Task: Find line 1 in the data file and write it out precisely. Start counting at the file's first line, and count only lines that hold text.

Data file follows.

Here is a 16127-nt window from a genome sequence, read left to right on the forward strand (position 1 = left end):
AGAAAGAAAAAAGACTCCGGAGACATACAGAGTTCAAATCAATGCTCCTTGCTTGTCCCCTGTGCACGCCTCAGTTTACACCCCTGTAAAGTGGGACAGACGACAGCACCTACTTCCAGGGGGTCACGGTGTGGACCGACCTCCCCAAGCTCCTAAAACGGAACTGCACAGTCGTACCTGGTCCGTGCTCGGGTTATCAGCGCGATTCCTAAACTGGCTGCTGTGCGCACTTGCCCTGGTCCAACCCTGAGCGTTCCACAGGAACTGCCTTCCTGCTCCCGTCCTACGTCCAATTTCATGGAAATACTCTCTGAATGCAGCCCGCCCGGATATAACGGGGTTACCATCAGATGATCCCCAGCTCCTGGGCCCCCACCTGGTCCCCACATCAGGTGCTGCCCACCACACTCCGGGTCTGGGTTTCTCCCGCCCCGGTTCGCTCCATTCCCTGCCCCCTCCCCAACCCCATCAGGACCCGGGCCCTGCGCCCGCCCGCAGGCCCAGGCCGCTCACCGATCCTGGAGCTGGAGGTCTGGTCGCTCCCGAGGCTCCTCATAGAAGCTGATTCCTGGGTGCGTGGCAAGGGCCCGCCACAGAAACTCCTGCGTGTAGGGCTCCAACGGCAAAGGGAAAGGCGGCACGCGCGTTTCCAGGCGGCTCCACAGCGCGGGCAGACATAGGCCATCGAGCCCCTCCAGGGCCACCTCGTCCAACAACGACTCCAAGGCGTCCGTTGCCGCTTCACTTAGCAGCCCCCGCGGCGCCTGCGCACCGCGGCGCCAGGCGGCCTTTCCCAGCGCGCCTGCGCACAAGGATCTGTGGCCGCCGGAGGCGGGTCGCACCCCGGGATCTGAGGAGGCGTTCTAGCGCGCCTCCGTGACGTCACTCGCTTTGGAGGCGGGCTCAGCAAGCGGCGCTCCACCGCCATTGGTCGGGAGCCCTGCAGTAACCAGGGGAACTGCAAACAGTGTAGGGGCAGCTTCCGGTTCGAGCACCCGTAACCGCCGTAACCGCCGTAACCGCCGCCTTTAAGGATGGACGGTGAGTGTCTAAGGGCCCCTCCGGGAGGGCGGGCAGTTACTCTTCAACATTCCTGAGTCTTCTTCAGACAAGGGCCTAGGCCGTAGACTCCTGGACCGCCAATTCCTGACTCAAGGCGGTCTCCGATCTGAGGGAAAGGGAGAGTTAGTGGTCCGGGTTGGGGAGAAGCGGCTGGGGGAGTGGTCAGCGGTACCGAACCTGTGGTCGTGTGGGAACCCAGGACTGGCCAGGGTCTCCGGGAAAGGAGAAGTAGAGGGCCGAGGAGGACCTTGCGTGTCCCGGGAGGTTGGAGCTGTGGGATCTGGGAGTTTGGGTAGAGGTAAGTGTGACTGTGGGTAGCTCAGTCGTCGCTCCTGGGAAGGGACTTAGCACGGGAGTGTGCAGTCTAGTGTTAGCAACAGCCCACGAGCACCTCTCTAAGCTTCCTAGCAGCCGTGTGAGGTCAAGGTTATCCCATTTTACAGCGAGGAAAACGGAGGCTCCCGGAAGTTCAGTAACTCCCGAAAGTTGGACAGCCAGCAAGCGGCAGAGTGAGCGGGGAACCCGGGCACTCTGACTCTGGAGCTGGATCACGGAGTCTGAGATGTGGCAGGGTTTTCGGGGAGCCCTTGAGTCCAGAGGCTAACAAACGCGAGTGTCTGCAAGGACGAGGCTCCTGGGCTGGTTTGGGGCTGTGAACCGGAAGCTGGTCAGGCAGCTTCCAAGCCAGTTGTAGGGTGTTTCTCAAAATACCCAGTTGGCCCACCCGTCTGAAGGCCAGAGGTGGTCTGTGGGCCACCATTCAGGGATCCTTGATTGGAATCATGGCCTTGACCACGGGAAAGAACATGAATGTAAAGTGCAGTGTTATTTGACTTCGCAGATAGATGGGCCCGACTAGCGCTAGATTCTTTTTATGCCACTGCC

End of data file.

Here is a 16127-nt window from a genome sequence, read left to right on the forward strand (position 1 = left end):